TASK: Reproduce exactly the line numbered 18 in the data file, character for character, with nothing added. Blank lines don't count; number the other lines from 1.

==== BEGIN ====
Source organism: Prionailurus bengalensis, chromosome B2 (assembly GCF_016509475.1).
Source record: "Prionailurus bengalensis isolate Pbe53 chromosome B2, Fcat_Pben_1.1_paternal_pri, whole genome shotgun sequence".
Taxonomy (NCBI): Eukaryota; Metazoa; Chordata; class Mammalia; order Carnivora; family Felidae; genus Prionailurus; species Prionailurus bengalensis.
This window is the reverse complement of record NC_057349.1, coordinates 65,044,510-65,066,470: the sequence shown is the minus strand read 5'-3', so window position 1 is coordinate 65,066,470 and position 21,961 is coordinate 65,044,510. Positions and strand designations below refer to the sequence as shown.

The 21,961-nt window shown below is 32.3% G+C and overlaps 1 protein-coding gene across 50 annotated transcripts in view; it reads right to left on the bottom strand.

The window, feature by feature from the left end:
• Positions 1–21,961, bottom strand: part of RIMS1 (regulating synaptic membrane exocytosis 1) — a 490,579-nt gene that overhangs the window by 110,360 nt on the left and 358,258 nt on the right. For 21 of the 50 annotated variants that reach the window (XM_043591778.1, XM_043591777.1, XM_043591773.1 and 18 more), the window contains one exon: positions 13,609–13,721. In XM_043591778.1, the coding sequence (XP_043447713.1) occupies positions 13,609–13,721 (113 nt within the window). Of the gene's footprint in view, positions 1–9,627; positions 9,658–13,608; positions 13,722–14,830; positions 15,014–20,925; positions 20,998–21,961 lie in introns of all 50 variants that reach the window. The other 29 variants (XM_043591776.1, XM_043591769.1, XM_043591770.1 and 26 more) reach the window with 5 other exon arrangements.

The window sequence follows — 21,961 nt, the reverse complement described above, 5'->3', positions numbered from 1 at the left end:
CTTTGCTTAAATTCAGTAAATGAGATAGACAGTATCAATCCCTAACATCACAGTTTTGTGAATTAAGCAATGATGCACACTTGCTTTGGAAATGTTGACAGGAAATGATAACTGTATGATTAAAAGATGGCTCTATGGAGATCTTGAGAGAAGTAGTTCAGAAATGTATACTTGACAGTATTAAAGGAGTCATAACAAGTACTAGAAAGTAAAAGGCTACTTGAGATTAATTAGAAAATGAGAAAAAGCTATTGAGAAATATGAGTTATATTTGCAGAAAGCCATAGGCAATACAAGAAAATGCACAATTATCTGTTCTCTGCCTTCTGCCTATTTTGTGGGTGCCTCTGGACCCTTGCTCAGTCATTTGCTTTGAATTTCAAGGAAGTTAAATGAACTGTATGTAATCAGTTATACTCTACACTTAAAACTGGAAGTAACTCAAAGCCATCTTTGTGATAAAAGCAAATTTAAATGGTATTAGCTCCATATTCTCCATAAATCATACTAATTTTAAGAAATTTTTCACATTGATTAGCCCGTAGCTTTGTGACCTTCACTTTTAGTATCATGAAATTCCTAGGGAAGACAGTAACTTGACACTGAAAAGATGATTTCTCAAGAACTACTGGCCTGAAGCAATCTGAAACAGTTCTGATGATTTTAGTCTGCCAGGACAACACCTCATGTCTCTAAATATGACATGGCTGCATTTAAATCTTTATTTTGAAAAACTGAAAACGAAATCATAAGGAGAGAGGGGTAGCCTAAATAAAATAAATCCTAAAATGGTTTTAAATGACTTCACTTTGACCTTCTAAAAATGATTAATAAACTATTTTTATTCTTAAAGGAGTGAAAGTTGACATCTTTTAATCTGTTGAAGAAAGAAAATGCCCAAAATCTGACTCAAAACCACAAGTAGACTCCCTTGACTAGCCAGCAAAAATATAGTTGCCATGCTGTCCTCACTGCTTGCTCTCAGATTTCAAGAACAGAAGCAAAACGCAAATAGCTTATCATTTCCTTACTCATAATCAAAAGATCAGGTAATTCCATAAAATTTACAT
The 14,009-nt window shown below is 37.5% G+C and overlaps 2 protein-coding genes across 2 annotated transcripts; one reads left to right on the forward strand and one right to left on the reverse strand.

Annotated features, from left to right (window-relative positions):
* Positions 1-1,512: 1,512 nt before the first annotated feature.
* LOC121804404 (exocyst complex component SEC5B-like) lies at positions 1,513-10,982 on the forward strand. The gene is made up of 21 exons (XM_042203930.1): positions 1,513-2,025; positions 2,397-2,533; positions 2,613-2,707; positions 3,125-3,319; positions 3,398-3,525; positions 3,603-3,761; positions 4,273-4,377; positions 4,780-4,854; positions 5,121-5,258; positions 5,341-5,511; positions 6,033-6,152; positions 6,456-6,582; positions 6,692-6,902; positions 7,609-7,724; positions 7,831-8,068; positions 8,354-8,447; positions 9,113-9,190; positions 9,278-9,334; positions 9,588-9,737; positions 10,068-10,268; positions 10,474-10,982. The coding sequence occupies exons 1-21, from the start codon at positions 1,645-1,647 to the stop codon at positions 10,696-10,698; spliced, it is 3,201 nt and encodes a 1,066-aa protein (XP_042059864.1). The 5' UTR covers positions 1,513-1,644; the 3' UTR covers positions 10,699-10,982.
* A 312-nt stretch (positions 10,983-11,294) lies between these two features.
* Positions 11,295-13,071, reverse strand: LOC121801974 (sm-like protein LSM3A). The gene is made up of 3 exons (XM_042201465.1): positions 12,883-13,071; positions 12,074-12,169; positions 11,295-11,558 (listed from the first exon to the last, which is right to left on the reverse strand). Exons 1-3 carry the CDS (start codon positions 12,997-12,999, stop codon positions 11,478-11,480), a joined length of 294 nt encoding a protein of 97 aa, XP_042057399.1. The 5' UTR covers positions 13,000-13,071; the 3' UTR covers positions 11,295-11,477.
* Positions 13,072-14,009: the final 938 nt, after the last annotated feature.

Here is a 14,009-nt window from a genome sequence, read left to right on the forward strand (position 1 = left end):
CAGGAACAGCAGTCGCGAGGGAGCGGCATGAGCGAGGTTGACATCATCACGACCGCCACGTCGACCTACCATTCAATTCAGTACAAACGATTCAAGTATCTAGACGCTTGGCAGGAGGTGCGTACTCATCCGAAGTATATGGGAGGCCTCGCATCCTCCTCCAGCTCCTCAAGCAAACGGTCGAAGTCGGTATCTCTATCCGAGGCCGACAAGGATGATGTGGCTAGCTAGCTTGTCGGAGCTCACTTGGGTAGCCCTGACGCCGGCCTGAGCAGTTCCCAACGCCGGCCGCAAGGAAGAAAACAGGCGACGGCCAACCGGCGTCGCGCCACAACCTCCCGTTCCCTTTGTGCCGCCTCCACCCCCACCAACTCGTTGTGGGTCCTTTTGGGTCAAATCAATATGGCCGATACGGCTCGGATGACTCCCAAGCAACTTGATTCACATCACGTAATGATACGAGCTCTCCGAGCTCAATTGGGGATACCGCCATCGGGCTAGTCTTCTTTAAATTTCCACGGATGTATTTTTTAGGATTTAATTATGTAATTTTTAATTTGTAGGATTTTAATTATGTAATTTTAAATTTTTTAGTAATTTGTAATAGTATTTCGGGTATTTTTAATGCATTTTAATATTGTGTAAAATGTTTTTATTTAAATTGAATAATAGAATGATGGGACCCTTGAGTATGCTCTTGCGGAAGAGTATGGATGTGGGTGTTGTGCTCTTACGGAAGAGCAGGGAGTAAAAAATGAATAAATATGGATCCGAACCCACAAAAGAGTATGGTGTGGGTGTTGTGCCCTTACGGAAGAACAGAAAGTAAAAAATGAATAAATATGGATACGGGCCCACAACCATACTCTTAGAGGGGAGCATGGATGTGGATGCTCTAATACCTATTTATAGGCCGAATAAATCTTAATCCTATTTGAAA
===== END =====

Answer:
CAGGAACAGCAGTCGCGAGGGAGCGGCATGAGCGAGGTTGACATCATCACGACCGCCACGTCGACCTACCATTCAATTCAGTACAAACGATTCAAGTATCTAGACGCTTGGCAGGAGGTGCGTACTCATCCGAAGTATATGGGAGGCCTCGCATCCTCCTCCAGCTCCTCAAGCAAACGGTCGAAGTCGGTATCTCTATCCGAGGCCGACAAGGATGATGTGGCTAGCTAGCTTGTCGGAGCTCACTTGGGTAGCCCTGACGCCGGCCTGAGCAGTTCCCAACGCCGGCCGCAAGGAAGAAAACAGGCGACGGCCAACCGGCGTCGCGCCACAACCTCCCGTTCCCTTTGTGCCGCCTCCACCCCCACCAACTCGTTGTGGGTCCTTTTGGGTCAAATCAATATGGCCGATACGGCTCGGATGACTCCCAAGCAACTTGATTCACATCACGTAATGATACGAGCTCTCCGAGCTCAATTGGGGATACCGCCATCGGGCTAGTCTTCTTTAAATTTCCACGGATGTATTTTTTAGGATTTAATTATGTAATTTTTAATTTGTAGGATTTTAATTATGTAATTTTAAATTTTTTAGTAATTTGTAATAGTATTTCGGGTATTTTTAATGCATTTTAATATTGTGTAAAATGTTTTTATTTAAATTGAATAATAGAATGATGGGACCCTTGAGTATGCTCTTGCGGAAGAGTATGGATGTGGGTGTTGTGCTCTTACGGAAGAGCAGGGAGTAAAAAATGAATAAATATGGATCCGAACCCACAAAAGAGTATGGTGTGGGTGTTGTGCCCTTACGGAAGAACAGAAAGTAAAAAATGAATAAATATGGATACGGGCCCACAACCATACTCTTAGAGGGGAGCATGGATGTGGATGCTCTAATACCTATTTATAGGCCGAATAAATCTTAATCCTATTTGAAA